It’s no secret that small businesses in Australia play a major role in employing job seekers.
In fact, around 4.8 million people worked for a small business at the end of June 2017, resulting in a 1.4% increase of Australians employed by a small company than the year before. Even still, many small businesses nationwide are continuing to grow, with 12% reporting they are actively expanding their business.
As small businesses continue to expand, understanding job seeker behaviour and opinions about being employed at a small organisation will become essential to attracting top talent.
We surveyed more than 1,000 job seekers to see what they think about applying for jobs at small businesses in Australia. Some of the findings might surprise you.
Most job seekers think applying for jobs at small businesses is difficult
Despite their growing contribution to the employment industry, small businesses are often perceived as difficult organisations to apply for jobs to. In fact, 63%1 of job seekers think applying for a job at a large company is easier than at a small business. This perception is slightly more common with males (66%) than with females (61%).
As a result, 61% of job seekers prefer to apply for roles at larger companies, with male candidates more likely (65% compared to 56% of women). Baby Boomers however are much less likely to prefer to apply for jobs at larger companies (47%) than millennials (63%) and Gen X job seekers (62%).
Despite this, 73% of job seekers believe their application is more likely to be seen by the right people at a small business. Additionally, 58% of job seekers believe they have a greater chance at landing a role at a small business than a large organisation.
Most job seekers believe it is hard to know what it’s like to work at a small business
Not surprisingly, many job seekers think it’s hard to know what it’s like to work at a small organisation. For instance, when applying for jobs at small businesses, 69% of candidates believe it is difficult to get insight into what the role will be like, with male job seekers more likely to believe this than women (71% of men compared to 66% of women). Baby Boomers however are least likely to have this perception, with only 50% thinking it’s difficult to know what a job at a small business is like (compared to 74% of Millennials and 57% of Gen X).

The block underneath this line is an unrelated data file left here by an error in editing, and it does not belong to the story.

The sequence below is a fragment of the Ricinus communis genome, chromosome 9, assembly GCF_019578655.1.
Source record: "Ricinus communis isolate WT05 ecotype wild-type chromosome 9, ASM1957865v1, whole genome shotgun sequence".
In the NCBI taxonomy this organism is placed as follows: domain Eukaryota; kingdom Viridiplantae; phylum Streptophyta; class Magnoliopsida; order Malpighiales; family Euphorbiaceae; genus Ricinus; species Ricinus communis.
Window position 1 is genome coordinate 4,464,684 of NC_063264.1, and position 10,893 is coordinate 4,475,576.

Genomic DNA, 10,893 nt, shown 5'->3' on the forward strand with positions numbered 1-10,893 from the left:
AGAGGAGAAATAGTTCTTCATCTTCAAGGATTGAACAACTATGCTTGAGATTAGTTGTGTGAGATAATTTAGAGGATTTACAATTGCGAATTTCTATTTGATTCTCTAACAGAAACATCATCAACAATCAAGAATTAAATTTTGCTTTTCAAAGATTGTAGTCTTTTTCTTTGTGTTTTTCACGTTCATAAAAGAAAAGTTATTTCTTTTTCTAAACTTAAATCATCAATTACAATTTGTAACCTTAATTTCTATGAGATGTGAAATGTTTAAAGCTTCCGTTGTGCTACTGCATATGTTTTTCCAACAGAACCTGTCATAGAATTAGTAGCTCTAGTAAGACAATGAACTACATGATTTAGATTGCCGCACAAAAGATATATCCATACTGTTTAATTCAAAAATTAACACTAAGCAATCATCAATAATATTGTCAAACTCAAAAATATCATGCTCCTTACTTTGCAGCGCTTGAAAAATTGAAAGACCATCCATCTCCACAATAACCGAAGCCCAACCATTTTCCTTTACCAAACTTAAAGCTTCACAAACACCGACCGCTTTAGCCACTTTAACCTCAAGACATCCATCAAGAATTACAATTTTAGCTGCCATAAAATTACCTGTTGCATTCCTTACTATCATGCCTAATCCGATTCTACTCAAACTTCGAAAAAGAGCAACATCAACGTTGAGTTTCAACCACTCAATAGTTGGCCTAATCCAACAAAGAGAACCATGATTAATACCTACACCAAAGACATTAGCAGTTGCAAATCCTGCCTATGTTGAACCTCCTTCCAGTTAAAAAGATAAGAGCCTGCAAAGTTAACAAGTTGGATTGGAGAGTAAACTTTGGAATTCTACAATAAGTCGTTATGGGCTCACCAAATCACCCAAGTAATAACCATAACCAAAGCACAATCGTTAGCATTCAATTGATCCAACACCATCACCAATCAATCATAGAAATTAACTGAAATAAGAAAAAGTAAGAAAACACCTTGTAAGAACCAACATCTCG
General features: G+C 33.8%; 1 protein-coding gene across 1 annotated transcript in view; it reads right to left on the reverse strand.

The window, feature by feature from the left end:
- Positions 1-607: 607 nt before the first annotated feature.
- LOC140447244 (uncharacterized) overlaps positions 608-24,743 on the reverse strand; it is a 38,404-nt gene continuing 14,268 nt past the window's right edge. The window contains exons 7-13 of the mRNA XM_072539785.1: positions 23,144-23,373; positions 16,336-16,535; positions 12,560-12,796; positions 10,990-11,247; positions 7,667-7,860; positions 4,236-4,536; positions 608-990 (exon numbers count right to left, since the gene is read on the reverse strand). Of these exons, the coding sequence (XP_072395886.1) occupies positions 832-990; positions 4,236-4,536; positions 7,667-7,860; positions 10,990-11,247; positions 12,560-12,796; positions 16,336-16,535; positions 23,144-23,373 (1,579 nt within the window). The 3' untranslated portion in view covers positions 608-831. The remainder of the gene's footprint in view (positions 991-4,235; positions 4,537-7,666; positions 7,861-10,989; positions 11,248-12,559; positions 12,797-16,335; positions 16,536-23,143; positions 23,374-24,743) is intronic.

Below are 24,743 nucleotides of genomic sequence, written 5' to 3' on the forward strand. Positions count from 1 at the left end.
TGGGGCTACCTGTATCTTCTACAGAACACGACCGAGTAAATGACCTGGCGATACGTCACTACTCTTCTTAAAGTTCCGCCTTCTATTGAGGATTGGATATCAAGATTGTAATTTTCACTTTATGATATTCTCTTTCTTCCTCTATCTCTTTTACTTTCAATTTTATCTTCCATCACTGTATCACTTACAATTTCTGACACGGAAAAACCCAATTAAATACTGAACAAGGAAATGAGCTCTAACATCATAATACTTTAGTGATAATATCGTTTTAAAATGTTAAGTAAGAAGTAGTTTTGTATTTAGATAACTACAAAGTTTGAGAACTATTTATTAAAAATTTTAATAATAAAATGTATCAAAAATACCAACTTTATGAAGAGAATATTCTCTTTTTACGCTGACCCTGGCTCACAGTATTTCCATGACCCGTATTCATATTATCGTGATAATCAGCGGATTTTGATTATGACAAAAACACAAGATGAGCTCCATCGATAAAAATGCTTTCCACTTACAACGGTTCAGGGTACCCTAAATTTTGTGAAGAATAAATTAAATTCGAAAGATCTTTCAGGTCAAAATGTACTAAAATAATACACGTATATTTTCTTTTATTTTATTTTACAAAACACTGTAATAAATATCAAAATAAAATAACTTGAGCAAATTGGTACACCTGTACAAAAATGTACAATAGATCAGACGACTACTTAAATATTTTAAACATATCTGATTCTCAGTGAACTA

While the majority of job seekers believe it’s difficult to know what a role at a small business is like, 62% believe small organisations are more likely to have true and accurate online reviews. On the other hand, only 38% of job seekers have that same perception about online reviews for large organisations.
How can small businesses make their opportunities easily accessible to job seekers?
When asked if they believed they were aware of all opportunities during their last job search, only one in 102 job seekers felt confident they had been. With an overwhelmingly high number of people feeling like they’ve missed out on an opportunity, it’s important for small businesses to ensure their open roles are showing up when and where it matters.
Understanding where job seekers turn to find jobs is essential to attracting the right applicants, especially since the tools they use can differ by industry and role. More than half (54%) of Australian job seekers reported finding their employment through online sites like Indeed.
As a small business with potentially limited resources (perhaps you don’t have your own dedicated careers page on your website, or have a website of your own at all), online job sites can help to not only advertise open roles, but also build employer brand and engage with active job seekers. For example, tools such as Indeed’s Company Pages allow businesses to build a one-stop-shop experience for job seekers—providing all the information they might need about a company they are considering employment at, including available job opportunities, images of the workplace and even reviews from current and former employees about the company culture and what it’s like to work there.
Job seekers may think applying for jobs at small businesses is difficult but small businesses can help change this perception! By revising application processes to make it as simple as possible for candidates to find and apply for their roles and focusing on amplifying their employer brand to really get their name out there.
You can find out more about how to build your employer brand without breaking the bank, in this article by Raj Mukherjee, Senior Vice President of Product at Indeed.
1Methodology: Indeed partnered with Lonergan Research to survey 1,033 Australian workers in January 2019.
2Methodology: Indeed partnered with Lonergan Research to survey 1,371 Australian workers in July 2018.